Are you grumpy and singing the moody blues? Do you feel tired and have a lack of energy?
The recent blast of winter and short days can test the best optimist, but dark moods can be signs of Seasonal Affective Disorder (SAD), a type of depression. There’s an uptick between October through April when we have longer nights and avoid winter’s chill by staying indoors.
Consider these to help improve your mood so it’s not as cold and dark as the winter landscape. I’m doing several!
Light is your friend. We’ve know this since the second century when the physician Aretaeus prescribed that “Lethargics are to be laid in the light, and exposed to the rays of the sun for the disease is gloom.” Bring light into your house with open curtains and sitting near a window with natural light. No sun? Get a dose of light therapy with a special light box that stimulates sunlight. This mood booster increases serotonin levels.
Sleep tight, just right. Darkness increases melatonin production. This hormone regulates sleep. More melatonin makes you feel sleepier so you may just want to crawl into bed. Try to keep sleep times normal with 7-8 hours per night.
Get moving. Physical activity increases positive emotions and reduces stress and anxiety. Try a new class, pop in a DVD, dance in your living room or walk outside. Just 30 minutes helps and if the sun is shining, that’s a double dose of good. Being more fit can make you feel better about yourself, which is another mood lifter. Beau is my walking buddy. He nudges my elbow when it’s time to go.
Connect and socialize. Good people give you energy. Invite friends to do something or call a friend to catch up to feel happier and healthier.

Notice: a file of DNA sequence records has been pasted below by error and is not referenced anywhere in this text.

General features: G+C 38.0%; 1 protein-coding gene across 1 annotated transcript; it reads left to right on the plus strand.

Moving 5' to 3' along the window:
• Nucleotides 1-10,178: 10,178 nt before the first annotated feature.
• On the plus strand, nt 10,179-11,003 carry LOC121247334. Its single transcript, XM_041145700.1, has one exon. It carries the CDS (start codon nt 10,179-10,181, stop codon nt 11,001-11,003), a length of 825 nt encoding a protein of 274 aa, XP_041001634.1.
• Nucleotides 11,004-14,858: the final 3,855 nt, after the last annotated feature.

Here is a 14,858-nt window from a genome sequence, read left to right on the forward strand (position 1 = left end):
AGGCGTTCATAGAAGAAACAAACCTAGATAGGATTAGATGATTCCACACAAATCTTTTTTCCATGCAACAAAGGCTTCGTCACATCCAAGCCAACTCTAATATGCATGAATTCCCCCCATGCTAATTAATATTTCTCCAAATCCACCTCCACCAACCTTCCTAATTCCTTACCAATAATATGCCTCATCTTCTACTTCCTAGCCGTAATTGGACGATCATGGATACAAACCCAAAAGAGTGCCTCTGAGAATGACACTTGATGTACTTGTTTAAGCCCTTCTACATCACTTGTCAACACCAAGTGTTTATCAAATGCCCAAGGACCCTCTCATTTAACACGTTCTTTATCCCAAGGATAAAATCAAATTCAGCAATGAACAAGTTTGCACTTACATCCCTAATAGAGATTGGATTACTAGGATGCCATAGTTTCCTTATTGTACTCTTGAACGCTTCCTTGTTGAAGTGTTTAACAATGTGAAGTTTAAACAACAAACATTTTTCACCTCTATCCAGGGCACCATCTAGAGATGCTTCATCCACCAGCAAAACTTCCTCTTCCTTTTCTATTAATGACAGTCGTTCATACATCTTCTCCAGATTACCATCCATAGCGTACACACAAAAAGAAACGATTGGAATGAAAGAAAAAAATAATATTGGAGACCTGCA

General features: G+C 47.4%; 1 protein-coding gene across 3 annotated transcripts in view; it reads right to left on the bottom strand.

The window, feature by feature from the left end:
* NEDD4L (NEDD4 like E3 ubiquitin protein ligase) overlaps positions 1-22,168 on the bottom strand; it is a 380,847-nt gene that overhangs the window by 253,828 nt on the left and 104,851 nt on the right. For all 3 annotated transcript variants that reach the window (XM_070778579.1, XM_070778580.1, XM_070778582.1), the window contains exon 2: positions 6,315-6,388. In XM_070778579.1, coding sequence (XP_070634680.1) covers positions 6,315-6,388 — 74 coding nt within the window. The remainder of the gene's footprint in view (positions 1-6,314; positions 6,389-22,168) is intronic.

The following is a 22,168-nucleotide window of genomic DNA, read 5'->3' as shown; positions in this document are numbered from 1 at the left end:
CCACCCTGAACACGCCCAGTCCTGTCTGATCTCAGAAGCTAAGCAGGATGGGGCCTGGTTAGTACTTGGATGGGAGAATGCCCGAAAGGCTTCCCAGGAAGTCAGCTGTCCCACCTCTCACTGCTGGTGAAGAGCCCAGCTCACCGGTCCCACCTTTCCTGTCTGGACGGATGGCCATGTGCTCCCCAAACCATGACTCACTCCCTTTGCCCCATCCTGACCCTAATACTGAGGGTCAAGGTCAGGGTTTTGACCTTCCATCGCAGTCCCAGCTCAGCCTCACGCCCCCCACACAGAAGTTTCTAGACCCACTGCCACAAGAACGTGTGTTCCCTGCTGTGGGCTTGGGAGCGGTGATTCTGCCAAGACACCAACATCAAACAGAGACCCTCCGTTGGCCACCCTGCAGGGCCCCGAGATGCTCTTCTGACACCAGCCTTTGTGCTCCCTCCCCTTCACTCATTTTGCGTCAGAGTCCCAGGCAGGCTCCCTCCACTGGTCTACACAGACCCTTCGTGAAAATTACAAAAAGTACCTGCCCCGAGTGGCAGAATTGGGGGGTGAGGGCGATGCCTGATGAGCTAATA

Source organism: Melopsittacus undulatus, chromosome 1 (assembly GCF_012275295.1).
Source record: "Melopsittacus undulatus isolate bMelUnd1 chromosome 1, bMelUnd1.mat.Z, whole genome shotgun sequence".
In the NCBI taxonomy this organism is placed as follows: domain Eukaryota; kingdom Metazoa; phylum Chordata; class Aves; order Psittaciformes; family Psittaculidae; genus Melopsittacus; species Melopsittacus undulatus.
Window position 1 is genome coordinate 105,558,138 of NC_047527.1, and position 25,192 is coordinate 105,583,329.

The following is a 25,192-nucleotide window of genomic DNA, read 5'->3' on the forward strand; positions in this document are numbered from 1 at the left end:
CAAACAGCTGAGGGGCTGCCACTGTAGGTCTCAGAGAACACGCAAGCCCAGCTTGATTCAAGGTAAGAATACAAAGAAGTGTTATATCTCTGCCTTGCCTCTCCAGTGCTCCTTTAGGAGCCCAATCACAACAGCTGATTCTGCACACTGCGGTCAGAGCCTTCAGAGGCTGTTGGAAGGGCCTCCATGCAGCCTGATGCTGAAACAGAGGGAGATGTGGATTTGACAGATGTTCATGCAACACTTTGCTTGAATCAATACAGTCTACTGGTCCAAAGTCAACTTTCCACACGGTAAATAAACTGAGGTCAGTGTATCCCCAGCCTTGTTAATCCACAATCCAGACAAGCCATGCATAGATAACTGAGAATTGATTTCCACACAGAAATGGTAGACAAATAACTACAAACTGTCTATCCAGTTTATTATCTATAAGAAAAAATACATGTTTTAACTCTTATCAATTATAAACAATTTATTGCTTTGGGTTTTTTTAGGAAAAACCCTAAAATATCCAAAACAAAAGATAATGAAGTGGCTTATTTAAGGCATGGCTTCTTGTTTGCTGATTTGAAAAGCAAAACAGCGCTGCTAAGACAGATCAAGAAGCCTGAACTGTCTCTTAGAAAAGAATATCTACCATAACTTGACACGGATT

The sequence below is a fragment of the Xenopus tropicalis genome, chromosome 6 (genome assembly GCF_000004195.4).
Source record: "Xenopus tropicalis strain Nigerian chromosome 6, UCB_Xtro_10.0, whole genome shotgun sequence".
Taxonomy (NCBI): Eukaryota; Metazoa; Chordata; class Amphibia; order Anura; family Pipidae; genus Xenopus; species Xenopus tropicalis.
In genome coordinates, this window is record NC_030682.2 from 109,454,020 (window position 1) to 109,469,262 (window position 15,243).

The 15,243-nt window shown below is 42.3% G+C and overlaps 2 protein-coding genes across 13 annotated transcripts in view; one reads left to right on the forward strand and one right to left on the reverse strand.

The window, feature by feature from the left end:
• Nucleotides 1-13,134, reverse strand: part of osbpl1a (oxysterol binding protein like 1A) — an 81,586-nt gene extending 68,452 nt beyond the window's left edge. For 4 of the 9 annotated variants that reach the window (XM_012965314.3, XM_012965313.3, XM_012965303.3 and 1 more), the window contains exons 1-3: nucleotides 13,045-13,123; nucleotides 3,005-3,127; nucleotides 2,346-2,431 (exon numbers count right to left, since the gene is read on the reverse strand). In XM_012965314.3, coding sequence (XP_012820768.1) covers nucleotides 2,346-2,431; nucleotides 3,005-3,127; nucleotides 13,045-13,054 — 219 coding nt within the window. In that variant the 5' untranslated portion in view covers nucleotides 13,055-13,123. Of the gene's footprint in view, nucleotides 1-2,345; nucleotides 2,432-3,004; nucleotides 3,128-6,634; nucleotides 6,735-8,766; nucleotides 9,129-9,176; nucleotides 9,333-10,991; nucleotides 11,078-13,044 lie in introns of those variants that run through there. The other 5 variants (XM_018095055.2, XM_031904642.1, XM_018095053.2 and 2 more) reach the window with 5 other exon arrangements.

Laugh. 😉 Turn that frown upside down and shake your funny bone. Laughter is a huge energizer and stress reliever. Tune in to the Comedy Channel, watch pet videos, or hang out with a fun friend.
Maximize your plate. Though some people may require medication, I promise you will not find relief in a pint of ice cream or at the bottom of a wine bottle.
There is no single food that treats depression but studies suggest that higher intakes of
- whole grains
may be associated with a reduced depression. Some studies indicate that low levels of Vitamin D may trigger depression, others studies found no effect. Still more research found that people who eat more fish had lower risk of depression than those who ate the least. It could be that the omega-3 fatty acids increase blood blow so help with mood and depression. These healthy fats are found in cold-water fish, flaxseed, flax oil, walnuts and some other foods.
Why I Like Salmon Zucchini Linguini
- Canned salmon provides all the health benefits as fresh fish plus is easy to keep on hand for a last-minute meal.
- You can substitute another vegetable for the zucchini. Tomatoes, perhaps?
- It’s ready in less than 30 minutes.
- It fills you with foods that may keep you out of the doldrums.
Why do you like it? LMK.
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Salmon Zucchini Linguini
- Prep Time: 10 mins
- Cook Time: 15 mins
- Total Time: 25 minutes
- Yield: 4
- 3 teaspoons olive oil, divided
- 3 tablespoons walnuts, chopped
- 2 8-9-inch zucchini, sliced in ¼-inch discs
- 3 cloves garlic, minced
- 1/2 teaspoon dried red pepper
- 1 14.5-ounce can salmon, drained and skin removed
- 2 tablespoons parsley, chopped
- 1 tablespoon fresh lemon juice
- 1 pound linguini
- Bring a large pot, filled with 6 cups water, to a boil. Stir in pasta. Cook according to package directions, approximately 9 minutes. Drain pasta in a colander, reserving 1/3 cup pasta water.
- Meanwhile, in a large skillet, heat 1 ½ teaspoons olive oil over medium heat. Add walnuts and cook 5 minutes, stirring frequently. Remove walnuts from the pan and set aside in a small bowl.
- Return pan to stove and add remaining oil. Add zucchini; cook 7 minutes, stirring occasionally until softened and lightly browned. Add garlic and dried red pepper, cook 1 minute. Add salmon, drained pasta and reserved pasta water. Stir gently to combine and heat through.
- Serve in bowls. Garnish with chopped walnuts, parsley and a squeeze of lemon juice.
One year ago: Roasted Cauliflower Fettuccine
Two years ago: Fromage Fort
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